How to Make Kitchen Cleanup Laughably Easy

Cooking seems sooooo easy on TV food shows, doesn't it? Martha Stewart, Ina Garten, Emeril, choose whichever TV chef you like: they all seem to whoosh into their studio kitchens and whip up amazing meals without any stress, annoyance or effort.

Of course it's no coincidence that in the entire history of broadcasting, no TV chef has ever washed a dish.

Hmm. That's why cooking seems so easy on TV! All that annoying and time-consuming cleanup happens off-screen, after the show's over. Some intern probably does it.

Sadly, we don't have interns here at Casual Kitchen. When I cook, the person who cleans up is... me. And, as many home cooks know, cleanup can take as long as the entire cooking process itself--which means that many of those seemingly easy recipes cooked on TV actually take twice as long to make once you consider cleanup time.

Finally there's the emotional cost involved in cleaning up. It's draining enough to try out a complex new recipe for the very first time, or to host a big dinner party for a group of friends or family. But once dinner's all over, and find yourself facing down a mountain of dirty dishes, crusty pots and greasy utensils precariously piled up in every corner of your kitchen....well, I don't know about you, but that's when I usually curl into a ball on the linoleum floor, whimpering.

I can't have my readers whimpering. So in today's post I'll share with you my top tips for managing and minimizing the challenges of cleanup. And PS: if you'd like to share any additional tips with all the readers here at CK, please add your thoughts in the comments!

1) Recipe Selection
Believe it or not, you can make a big dent in the dishes before you start cooking. How? By choosing the right recipes. Recipes that involve multiple steps or separate processes typically yield many more dirty dishes, mixing bowls and additional utensils--all of which will need to be washed. In contrast, big batches of soups (see tip #3 below) or healthy, simple and laughably cheap dishes like CK's own Black Beans and Rice will leave you with very little to clean up beyond a cutting board, a knife and the dishes you use to eat.

2) Clean As You Go
Possibly the most discouraging thing in all of cooking is a gigantic mound of dirty dishes in your sink at the end of a big dinner. Readers: don't whimper on your linoleum floor like I do. Instead, wash as many of these dishes as you can while you prepare the food.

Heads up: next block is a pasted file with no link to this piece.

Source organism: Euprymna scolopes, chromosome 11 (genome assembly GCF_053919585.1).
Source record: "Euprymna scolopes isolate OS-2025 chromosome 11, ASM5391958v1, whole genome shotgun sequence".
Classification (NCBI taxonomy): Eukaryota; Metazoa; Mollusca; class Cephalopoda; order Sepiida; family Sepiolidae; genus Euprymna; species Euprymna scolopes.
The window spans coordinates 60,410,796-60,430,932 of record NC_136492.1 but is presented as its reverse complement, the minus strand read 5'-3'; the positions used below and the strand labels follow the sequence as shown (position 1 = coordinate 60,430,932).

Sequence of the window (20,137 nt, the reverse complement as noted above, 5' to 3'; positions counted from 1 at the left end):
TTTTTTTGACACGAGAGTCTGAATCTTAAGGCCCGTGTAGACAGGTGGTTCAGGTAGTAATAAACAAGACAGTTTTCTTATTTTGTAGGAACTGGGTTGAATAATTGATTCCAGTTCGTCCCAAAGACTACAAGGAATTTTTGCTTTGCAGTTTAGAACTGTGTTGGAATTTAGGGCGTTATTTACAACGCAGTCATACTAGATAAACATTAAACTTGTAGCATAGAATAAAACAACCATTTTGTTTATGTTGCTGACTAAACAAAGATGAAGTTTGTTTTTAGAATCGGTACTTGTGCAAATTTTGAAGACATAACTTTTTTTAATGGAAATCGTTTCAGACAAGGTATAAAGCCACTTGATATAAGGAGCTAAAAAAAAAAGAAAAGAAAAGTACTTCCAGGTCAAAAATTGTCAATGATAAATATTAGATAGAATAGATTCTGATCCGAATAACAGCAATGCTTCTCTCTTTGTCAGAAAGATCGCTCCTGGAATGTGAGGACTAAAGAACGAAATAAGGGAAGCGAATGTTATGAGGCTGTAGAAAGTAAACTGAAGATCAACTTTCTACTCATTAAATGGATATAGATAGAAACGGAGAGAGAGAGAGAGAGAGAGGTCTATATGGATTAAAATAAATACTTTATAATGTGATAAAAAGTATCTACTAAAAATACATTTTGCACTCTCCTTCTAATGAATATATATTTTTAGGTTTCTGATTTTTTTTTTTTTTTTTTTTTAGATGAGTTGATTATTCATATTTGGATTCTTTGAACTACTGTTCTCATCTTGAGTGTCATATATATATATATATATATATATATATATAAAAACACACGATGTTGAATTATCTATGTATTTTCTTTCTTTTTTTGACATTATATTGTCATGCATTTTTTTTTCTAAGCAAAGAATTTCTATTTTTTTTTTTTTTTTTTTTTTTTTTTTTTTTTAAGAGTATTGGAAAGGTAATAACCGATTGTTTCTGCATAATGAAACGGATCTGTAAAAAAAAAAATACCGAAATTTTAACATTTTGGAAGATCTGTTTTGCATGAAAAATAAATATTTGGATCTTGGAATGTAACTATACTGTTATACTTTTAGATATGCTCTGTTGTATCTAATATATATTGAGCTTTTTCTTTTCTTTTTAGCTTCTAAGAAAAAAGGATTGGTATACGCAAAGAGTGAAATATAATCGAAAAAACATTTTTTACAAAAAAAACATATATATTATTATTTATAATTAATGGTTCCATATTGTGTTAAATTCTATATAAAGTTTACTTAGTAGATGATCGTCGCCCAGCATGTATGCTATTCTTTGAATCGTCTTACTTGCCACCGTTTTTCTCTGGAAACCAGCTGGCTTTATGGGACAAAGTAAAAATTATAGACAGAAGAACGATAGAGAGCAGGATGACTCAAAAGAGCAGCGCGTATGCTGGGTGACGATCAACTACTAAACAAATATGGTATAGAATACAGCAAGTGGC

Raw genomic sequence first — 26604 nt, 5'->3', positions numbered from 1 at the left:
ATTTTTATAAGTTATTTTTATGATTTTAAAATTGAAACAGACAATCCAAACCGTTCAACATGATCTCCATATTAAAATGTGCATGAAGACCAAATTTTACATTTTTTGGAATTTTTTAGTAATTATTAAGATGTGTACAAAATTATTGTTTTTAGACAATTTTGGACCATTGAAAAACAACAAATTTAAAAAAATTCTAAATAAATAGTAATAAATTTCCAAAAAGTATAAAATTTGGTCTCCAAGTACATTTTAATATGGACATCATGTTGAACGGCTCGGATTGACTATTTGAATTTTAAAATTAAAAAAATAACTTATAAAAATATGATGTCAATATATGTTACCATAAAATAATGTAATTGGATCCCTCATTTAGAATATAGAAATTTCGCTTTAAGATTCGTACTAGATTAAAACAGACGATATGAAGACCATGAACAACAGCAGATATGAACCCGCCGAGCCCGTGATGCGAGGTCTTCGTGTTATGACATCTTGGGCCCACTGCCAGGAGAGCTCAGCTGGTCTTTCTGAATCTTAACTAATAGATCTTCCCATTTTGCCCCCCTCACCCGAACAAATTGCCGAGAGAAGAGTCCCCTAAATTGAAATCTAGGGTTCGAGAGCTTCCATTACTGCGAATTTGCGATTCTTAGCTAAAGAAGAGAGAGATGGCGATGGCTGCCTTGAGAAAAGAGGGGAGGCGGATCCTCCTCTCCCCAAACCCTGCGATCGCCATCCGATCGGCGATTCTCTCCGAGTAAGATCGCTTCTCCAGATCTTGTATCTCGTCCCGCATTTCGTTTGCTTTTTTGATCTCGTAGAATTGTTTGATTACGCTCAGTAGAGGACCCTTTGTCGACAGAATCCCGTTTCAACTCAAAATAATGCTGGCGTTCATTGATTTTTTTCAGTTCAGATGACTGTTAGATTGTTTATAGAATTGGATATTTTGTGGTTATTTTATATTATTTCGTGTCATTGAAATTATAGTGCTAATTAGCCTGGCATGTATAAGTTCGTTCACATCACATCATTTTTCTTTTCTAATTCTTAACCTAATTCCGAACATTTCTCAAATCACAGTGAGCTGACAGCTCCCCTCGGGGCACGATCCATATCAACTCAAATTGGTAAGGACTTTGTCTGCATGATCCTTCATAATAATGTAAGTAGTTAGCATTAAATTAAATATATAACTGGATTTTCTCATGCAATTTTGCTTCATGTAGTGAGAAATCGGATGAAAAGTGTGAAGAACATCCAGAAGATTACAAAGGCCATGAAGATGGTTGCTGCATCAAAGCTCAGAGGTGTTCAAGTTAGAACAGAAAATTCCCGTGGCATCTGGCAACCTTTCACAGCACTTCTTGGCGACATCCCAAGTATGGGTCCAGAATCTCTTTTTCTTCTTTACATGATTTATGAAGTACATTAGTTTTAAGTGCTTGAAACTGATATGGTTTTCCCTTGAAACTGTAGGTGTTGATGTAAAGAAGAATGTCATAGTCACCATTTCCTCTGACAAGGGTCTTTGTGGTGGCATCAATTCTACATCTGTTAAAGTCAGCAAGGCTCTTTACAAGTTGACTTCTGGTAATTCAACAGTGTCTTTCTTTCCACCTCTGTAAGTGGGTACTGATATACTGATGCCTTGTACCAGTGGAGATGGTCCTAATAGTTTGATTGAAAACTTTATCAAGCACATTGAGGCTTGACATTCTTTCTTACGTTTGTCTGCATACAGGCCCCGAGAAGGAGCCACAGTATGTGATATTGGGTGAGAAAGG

You're likely to have frequent down-time periods while preparing most recipes. Perhaps you'll find yourself waiting for water to boil, waiting for an oven to preheat, or standing around doing nothing while a cake or casserole bakes. Put that time to maximum advantage by cleaning and putting away a few dishes. A few minutes here and there of efficiently-used "intra-recipe" time will keep you on top of the cleanup--rather than letting the cleanup get on top of you.

3) One Pot Dishes
There's a certain type of ideal recipe that's perfect for the dish-phobic cook. The one-pot recipe. Soups, stews and many sauces are classic examples. You make them by simply chucking everything into one pot. Best of all, when you're done eating you can put the whole pot right into the fridge to be reheated for your next meal. Heck, why not leave the ladle and spatula right in the pot too?

The result? Not only do you have only one dirty pot to wash, you can even defer washing it until days later--after you've finished off all the leftovers! See CK's Laughably Easy Lentil Soup, Groundnut Stew, Yellow Split Pea Soup, and the popular variation Fiery Sausage and Split Pea Soup for textbook examples of one pot meals.

4) Don't Wait--Do It Now
The only thing worse than a mountain of dirty dishes in your kitchen.... is a mountain of dried dirty dishes in your kitchen the next day. Keep in mind that dishes get harder to clean the longer they sit. Which means your cleanup task grows in duration and difficulty the longer you put it off. Don't wait and make this job even worse--get it over with now.

5) Enlist Help
Sure, you might not have your own unpaid intern at home. But many of us have kids, a roommate or--in rare instances--a compliant spouse. Any of these hypothetical beings might be surprisingly willing to trade cleanup duties up for a delicious hot meal. Here at Casual Kitchen, Laura and I have successfully used this technique for years to cajole each other into helping out. Face it: cleanup just isn't so bad when there's somebody else doing the cooking.

Readers, what are your favorite tips for making cleanup easier? What have I missed?


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16 comments:

Eleonora said...

Dan, you forgot investing in a dish washer!

Meghan said...

Fill up one side of your sink, or a big bowl, to put dirty dishes in as you go, have a trash can or bowl nearby for garbage, and if cutting anything juicy put a towel under your cutting board.

februarymakeup said...

Just keep a goat in the cupboard under your sink!

Karin said...

I modify recipes all the time to use fewer pots and pans. The other day I made pizza with roasted onion and broccoli rabe that required roasting the onions and sauteing the greens in two different pans. Instead, I sauteed the onions and then the greens in the same pan. It was a sacrifice I was willing to make to have one fewer pan to wash. :)

chacha1 said...

@ februarymakeup, LOL. We all need a goat!

I often use the same pan for different stages of a meal prep. There is no earthly reason chicken can't be cooked in the same pan the bok choy was braised in. Just transfer the veg to a dish (for quick reheat in the microwave later), pour off the liquid, wipe off the pan's edge, add some oil, and go to town.

Typically I get away with this, I guess, because my vegetable preps always take longer than my meat preps, so I don't usually try to do them simultaneously.